From Greg Sargent’s Morning Plum post, “GOP leaders retreat from the abyss“:
The conservative push for a government shutdown over Obamacare has created a dilemma for GOP leaders. They know a shutdown fight is dangerously insane for the party. But they are reluctant to say so out loud, because that will give the shutdown brigade something to organize around (that liberal squish GOP establishment is too weak-kneed to do whatever is necessary to finally defeat Obama tyranny). GOP leaders paper over this problem by claiming GOP unity behind the general goal of defunding Obamacare while refraining from the argument over tactics, but this only leaves the central tension unresolved.
The Republicans appear to be splitting into two factions: the Crazies vs. the Malevolent Pragmatists, if pegging their party’s identity to a hopeless effort to repeal the Affordable Care Act can be thought of a s pragmatic. Sargent continues:
Jonathan Chait noted recently that the problem with the GOP establishment’s discomfort with the shutdown push is that those same establishment figures believe “all other measures to attack Obamacare are fully justified,” from the withholding of bipartisan support for fixes to the law to the vow by some GOP officials not to help constituents with it. That’s true, but it may also be true that the push for a shutdown — combined with the fact that the law is gearing up this fall — is shining a harsher light on the reality of the GOP position on Obamacare, in the process rendering it less tenable…
Republicans have devised two ways out of this predicament. The first is to promise yet again to roll out an alternative to Obamacare this fall, one focused on keeping the popular parts of the law, as GOP leadership pollster Winston again hints at above. But if this is met by a conservative revolt, as happened last time, it will only underscore the problem with the GOP position in the first place, i.e., that many Republicans simply don’t envision a meaningful role for government to play in fixing the health care system.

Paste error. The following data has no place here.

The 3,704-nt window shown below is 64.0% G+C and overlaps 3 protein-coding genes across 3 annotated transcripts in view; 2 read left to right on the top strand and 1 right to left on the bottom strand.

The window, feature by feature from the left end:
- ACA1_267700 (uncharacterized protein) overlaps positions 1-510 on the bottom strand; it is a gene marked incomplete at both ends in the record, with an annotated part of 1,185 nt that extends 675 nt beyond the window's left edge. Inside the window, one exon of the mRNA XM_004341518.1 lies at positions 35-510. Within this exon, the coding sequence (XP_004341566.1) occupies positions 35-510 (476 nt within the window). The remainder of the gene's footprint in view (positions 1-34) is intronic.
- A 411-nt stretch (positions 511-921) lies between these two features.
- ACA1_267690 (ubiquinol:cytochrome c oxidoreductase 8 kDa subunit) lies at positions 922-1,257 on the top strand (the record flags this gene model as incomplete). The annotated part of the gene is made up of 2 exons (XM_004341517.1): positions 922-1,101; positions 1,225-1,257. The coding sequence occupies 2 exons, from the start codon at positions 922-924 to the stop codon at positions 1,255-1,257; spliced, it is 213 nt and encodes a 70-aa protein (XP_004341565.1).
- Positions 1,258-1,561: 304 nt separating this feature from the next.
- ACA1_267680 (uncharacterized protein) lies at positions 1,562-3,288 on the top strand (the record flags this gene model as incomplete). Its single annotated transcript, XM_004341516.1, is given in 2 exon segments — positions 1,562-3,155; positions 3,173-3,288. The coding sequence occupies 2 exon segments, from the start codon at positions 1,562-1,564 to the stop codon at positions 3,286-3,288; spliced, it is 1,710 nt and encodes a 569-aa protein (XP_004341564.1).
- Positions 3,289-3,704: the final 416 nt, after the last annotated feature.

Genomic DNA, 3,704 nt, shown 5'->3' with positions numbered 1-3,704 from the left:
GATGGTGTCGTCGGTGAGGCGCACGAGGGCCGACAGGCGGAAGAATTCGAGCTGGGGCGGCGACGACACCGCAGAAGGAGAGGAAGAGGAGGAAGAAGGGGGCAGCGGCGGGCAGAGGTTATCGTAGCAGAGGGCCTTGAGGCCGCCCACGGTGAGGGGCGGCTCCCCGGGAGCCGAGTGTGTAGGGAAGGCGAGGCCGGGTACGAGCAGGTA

The second is to continue pledging fealty to the destruction of Obamacare as a higher calling while retreating from staging a shutdown over it, a strategy Costa has forced out into the open above. But there is no telling whether this is possible. Thanks to heightened conservative expectations for a series of Apocalyptic showdowns this fall — expectations fed by literally years of acquiescence to The Crazy by GOP leaders — we don’t know if House Republicans are capable of passing a measure temporarily funding the government even at current levels. It’s very possible a shutdown will be averted. But even if it is, the process may well be messy and destructive, possibly damaging the GOP posture on Obamacare even further, just as the law’s benefits kick in.
Shutdown or not, it appears that the Republicans have blundered themselves into an embarrassing dilemma, and it’s hard to see any way they come out of it looking unified or smart to rational swing voters. All Dems need to do is to keep shining light on their extremists, and holding their “moderates” to account for it.